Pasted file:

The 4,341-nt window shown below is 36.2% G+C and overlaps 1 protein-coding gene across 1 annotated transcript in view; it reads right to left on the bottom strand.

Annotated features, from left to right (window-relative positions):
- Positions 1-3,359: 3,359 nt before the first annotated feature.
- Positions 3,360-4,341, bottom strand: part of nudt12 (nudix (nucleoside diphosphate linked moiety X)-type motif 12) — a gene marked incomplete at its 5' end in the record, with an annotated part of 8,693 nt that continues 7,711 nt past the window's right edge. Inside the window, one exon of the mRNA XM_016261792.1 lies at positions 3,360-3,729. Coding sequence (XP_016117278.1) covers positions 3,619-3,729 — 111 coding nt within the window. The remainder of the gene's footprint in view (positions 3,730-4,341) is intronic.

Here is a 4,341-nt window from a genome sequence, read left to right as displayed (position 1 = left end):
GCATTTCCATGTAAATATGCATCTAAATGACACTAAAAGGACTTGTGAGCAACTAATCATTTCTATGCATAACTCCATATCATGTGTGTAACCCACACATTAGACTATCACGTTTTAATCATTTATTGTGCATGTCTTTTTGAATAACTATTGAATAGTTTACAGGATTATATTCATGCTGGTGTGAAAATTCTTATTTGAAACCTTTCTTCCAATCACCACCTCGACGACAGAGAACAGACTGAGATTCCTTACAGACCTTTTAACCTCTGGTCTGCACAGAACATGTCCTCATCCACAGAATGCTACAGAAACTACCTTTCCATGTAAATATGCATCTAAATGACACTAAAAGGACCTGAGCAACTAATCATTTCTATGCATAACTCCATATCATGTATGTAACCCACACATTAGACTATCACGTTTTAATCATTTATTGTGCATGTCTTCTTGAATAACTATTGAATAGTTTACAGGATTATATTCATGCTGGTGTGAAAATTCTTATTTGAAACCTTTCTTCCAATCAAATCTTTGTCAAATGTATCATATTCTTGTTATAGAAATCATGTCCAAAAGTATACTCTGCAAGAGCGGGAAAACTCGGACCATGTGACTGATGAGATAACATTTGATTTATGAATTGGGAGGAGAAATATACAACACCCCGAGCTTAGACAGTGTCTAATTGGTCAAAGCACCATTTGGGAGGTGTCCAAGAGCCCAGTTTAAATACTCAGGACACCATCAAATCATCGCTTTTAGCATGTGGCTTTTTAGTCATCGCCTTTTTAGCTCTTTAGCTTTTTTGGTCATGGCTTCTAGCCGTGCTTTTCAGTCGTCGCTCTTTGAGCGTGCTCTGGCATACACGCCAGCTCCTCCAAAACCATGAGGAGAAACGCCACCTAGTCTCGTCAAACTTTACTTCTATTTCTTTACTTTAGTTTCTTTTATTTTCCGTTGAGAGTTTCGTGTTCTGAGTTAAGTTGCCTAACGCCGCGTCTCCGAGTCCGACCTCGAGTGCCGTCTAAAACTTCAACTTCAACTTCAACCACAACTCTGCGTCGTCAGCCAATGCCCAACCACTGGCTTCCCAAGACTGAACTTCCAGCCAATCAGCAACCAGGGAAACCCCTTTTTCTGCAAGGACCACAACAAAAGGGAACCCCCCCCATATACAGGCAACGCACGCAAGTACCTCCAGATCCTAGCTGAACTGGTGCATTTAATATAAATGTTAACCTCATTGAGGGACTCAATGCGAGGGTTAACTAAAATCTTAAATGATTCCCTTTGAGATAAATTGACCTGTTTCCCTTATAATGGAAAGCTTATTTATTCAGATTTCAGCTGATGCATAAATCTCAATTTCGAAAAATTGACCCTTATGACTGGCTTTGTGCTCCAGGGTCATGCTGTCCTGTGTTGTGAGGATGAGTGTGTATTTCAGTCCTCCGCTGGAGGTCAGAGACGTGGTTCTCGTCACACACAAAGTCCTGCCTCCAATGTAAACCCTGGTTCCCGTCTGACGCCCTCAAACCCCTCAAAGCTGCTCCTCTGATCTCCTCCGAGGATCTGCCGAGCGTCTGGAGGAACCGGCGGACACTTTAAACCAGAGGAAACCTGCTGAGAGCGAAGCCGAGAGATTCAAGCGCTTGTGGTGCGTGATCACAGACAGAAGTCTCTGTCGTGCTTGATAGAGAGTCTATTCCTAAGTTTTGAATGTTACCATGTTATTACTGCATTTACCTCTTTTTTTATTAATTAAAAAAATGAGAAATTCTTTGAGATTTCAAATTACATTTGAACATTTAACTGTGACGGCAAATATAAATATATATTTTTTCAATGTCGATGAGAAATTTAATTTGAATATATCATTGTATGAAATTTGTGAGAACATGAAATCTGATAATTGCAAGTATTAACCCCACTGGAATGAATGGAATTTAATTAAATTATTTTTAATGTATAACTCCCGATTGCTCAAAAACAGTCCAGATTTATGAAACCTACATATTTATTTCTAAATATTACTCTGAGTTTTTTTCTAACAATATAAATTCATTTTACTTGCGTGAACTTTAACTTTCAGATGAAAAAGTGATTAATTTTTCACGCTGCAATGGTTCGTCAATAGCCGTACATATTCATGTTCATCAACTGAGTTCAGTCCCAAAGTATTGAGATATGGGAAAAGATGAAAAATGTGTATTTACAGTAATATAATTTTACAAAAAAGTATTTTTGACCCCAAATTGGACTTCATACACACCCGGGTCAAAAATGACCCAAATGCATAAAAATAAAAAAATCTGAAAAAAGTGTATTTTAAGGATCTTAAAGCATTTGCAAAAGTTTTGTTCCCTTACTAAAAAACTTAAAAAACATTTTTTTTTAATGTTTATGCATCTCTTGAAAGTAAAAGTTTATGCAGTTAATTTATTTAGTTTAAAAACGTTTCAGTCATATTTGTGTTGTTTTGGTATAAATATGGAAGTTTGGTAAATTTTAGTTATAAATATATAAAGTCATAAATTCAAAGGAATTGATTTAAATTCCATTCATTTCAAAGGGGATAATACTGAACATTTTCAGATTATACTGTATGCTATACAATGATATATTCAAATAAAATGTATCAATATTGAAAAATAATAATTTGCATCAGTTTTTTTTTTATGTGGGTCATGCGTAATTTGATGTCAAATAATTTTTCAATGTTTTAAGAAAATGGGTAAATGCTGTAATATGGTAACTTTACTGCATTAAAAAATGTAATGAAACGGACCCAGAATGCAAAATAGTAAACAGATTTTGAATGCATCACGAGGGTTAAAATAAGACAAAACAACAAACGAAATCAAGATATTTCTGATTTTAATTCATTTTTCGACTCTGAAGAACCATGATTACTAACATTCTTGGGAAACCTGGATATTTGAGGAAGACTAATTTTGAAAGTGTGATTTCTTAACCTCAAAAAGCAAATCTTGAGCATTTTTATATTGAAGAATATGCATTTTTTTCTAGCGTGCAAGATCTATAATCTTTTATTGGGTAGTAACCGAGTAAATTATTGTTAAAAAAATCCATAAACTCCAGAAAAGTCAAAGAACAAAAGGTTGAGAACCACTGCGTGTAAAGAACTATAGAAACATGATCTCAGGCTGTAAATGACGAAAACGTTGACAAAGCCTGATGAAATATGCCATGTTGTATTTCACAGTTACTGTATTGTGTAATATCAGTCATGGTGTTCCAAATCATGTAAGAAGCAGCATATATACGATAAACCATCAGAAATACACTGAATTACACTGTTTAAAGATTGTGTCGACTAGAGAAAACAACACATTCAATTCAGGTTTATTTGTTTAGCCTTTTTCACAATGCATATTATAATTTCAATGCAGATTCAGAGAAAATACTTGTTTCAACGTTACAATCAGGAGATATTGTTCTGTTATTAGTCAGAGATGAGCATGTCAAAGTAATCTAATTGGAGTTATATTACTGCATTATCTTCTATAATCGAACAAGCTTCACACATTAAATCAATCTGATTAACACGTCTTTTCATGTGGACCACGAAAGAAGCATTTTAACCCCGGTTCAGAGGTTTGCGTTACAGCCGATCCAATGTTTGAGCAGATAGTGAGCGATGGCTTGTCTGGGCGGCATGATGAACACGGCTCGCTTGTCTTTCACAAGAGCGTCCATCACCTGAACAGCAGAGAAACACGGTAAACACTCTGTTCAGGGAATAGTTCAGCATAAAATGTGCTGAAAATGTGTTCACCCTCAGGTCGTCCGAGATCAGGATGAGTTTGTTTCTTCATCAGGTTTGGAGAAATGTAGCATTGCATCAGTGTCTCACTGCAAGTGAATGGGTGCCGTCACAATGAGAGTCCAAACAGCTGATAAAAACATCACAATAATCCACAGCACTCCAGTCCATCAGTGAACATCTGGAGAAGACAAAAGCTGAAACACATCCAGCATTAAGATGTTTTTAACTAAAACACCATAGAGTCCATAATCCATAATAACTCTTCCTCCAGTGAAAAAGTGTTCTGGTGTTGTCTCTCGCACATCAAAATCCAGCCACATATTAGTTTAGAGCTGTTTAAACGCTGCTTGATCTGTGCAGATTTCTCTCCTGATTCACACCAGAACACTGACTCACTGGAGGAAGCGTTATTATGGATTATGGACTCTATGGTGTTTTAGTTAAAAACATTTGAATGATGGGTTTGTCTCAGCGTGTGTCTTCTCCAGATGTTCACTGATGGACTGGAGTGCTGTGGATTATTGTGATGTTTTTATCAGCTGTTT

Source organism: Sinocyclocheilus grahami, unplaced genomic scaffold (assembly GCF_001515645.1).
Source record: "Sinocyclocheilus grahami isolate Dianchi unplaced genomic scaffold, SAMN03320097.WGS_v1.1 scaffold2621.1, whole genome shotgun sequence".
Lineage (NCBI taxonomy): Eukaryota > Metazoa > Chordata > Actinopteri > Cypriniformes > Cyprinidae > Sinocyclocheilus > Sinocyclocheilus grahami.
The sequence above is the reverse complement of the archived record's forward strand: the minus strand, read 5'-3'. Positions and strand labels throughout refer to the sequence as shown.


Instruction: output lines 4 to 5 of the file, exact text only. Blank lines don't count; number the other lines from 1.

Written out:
- Positions 3,360-4,341, bottom strand: part of nudt12 (nudix (nucleoside diphosphate linked moiety X)-type motif 12) — a gene marked incomplete at its 5' end in the record, with an annotated part of 8,693 nt that continues 7,711 nt past the window's right edge. Inside the window, one exon of the mRNA XM_016261792.1 lies at positions 3,360-3,729. Coding sequence (XP_016117278.1) covers positions 3,619-3,729 — 111 coding nt within the window. The remainder of the gene's footprint in view (positions 3,730-4,341) is intronic.

Here is a 4,341-nt window from a genome sequence, read left to right as displayed (position 1 = left end):